Amidst encouraging signs that the global anti-ransomware effort may well be working, Australian cyber security experts are helming a global anti ransomware task force that has unified authorities in 37 countries in an effort to stamp out the “insidious” threat.
Having been agreed upon at an international meeting at the second annual CRI Summit in November, the newly created International Counter Ransomware Task Force (ICRTF) is designed to support the United Nations framework for responsible state behaviour in cyberspace.
It outlines four key objectives – including holding ransomware actors accountable and denying them safe haven; implementing ‘know your customer’ (KYC) and other anti money laundering (AML) policies for virtual assets; disrupting and prosecuting ransomware gangs under local laws; and sharing information “to ensure national cyber infrastructure is not being used in ransomware attacks.”
Australia led the CRI working group on disruption and was appointed the inaugural chair of the ICRTF at that meeting, putting it in charge of a range of initiatives including the establishment of a ‘fusion cell’ centre of expertise at Lithuania’s Regional Cyber Defense Centre (RCDC) that will, among other things, aggregate and publish cyber attack data from ICRTF members.
The group will also focus on deliverables including accumulating collective knowledge to develop a ransomware investigator’s toolkit; publishing joint advisories sharing known details of ransomware gangs’ tactics; techniques, and procedures (TTPs); coordinating efforts to take down priority “hard and complex targets” with the assistance of law enforcement groups; and running biannual counter ransomware exercises to bolster the international response.
“Recent cyber incidents in Australia and around the globe are a stark reminder of the insidious nature of ransomware, and the ability of cyber criminals to cause widespread disruption and harm to broad sections of the community,” Minister for Home Affairs and Cyber Security, Clare O’Neil said in announcing the commencement of the ICRTF’s activities.
In Australia, the ICRTF will complement existing activities including the 100-strong joint Australian Federal Police (AFP) and Australian Signals Directorate (ASD) established late last year to combat what O’Neil called cyber “scumbags” holding businesses and governments to ransom.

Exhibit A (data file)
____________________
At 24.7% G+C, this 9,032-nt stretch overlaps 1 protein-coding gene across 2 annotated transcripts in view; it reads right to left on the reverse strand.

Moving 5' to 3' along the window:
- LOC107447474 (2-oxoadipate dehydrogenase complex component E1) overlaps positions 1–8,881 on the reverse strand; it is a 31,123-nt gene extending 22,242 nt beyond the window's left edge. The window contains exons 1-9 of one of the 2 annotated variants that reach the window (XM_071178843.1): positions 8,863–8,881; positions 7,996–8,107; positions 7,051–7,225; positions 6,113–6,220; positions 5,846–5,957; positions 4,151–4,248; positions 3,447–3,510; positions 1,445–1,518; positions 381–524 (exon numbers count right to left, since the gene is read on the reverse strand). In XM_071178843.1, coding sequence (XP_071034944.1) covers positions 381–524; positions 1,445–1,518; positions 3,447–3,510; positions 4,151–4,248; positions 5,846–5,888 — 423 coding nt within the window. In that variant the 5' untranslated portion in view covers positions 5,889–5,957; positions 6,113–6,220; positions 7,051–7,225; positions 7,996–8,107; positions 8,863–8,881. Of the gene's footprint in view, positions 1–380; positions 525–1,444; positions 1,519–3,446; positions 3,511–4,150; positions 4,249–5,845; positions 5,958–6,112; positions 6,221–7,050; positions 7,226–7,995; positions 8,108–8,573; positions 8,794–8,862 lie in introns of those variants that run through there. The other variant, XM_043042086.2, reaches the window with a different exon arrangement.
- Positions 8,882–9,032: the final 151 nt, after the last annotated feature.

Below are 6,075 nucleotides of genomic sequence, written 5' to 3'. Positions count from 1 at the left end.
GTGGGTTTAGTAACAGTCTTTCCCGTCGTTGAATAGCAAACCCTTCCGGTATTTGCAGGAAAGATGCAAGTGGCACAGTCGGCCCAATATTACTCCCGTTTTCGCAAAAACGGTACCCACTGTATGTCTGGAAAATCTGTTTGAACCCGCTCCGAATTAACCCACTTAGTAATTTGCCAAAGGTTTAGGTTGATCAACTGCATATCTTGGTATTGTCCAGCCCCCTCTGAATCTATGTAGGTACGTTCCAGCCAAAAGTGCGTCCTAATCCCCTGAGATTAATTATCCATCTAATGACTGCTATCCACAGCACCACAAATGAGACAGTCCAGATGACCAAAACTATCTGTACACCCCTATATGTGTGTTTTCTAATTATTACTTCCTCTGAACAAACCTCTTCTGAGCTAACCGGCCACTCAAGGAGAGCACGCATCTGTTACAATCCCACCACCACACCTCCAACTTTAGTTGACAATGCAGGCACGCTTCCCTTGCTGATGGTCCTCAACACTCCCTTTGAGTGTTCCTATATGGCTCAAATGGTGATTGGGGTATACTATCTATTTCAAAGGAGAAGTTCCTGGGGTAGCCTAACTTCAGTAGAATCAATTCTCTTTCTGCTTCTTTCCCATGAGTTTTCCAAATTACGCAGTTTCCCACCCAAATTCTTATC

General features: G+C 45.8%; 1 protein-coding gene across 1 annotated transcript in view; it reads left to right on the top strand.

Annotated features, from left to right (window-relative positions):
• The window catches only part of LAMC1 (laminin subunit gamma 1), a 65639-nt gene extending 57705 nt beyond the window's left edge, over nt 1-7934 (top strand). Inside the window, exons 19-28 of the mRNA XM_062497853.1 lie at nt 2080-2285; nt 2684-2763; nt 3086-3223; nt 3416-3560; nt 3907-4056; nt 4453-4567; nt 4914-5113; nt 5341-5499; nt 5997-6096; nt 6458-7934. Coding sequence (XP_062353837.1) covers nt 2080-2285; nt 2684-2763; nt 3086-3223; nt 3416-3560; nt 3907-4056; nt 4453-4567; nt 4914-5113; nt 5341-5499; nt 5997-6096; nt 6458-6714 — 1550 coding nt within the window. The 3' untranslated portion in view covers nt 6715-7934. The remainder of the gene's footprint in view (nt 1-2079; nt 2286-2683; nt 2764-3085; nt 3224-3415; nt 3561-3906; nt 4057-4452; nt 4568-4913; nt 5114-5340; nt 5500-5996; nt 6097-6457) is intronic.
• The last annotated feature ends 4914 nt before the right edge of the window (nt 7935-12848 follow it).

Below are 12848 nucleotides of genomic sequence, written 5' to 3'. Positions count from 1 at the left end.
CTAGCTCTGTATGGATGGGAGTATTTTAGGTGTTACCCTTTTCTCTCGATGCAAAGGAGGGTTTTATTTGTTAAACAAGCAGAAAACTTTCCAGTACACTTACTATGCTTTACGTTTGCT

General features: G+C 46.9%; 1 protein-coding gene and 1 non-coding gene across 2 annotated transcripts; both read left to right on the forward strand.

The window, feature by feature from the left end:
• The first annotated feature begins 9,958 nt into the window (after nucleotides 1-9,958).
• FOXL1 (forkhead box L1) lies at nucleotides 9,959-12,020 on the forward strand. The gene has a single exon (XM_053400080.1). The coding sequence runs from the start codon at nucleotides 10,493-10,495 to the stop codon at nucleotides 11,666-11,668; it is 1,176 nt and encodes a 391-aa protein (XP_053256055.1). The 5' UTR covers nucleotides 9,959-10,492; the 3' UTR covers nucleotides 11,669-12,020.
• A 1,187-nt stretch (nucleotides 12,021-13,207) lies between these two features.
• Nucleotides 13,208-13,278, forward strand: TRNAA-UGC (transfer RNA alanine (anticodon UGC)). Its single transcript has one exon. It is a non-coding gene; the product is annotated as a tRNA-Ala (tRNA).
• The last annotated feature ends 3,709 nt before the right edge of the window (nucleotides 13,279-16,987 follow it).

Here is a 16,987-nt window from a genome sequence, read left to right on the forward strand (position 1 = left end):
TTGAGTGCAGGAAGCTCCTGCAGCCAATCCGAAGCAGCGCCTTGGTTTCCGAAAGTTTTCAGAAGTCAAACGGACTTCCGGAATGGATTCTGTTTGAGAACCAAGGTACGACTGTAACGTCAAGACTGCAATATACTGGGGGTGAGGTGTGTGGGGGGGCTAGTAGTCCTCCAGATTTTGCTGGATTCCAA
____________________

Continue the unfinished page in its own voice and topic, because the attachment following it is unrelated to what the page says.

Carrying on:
With a stated objective of making Australia “the world’s most cyber secure country by 2030”, the government has taken an increasingly aggressive stance against cyber criminal activity – including launching a formal Ransomware Action Plan, overhauling its Cyber Security Strategy, and boosting data breach fines to ensure companies play an active role in swatting down malicious actors.
Ransomware getting better at last?
Australia’s relative wealth and sub-par security have long made it a favoured target of ransomware gangs, although newly released figures suggest that global pushback against the criminals may finally be getting traction.
Newly released figures from Chainalysis’s latest annual crypto crime report suggest that payments to ransomware-linked crypto accounts “are significantly down” – from $1.2 billion ($US766 million) in each of 2020 and 2021, to just $710 million ($US457 million) last year.
The decline, Chainalysis believes, is because a growing number of companies are refusing to pay the ransoms demanded of them – suggesting that growing enforcement, clearer policies and better anti-ransomware solutions are turning the ransomware tide.
And while the figures don’t necessarily mean the number of ransomware strains has decreased, Chainalysis said those strains are remaining active for much less time – 70 days last year compared with 153 days in 2021, and 265 days in 2020 – as attackers scramble to “obfuscate their activity”.
Despite the large number of ransomware strains seemingly in existence at any one time, Chainalysis noted, “the actual number of individuals who make up the ransomware ecosystem is likely quite small”.
That could make life easier for the ICRTF, whose focus on priority targets could make it easier to effect dramatic reductions in ransomware volumes by taking out a few key ransomware gangs.
The 37 founding countries of the ICRTF include most European member states as well as the US, Canada, UAE, South Korea, Japan, Singapore, Ukraine, Israel, Brazil, Dominican Republic, Mexico, Kenya, Nigeria, South Africa, Australia, and New Zealand.
But that’s just the beginning, O’Neil said, reinforcing the importance of increasing numbers to ensure ransomware gangs have nowhere to hide.
“Ransomware represents a global threat,” she said, “and Australia calls on other nations to be part of this global initiative to support effective detection, disruption and prosecution of cyber criminals who use ransomware for financial and other gain.”
This article was first published in ACS InformationAge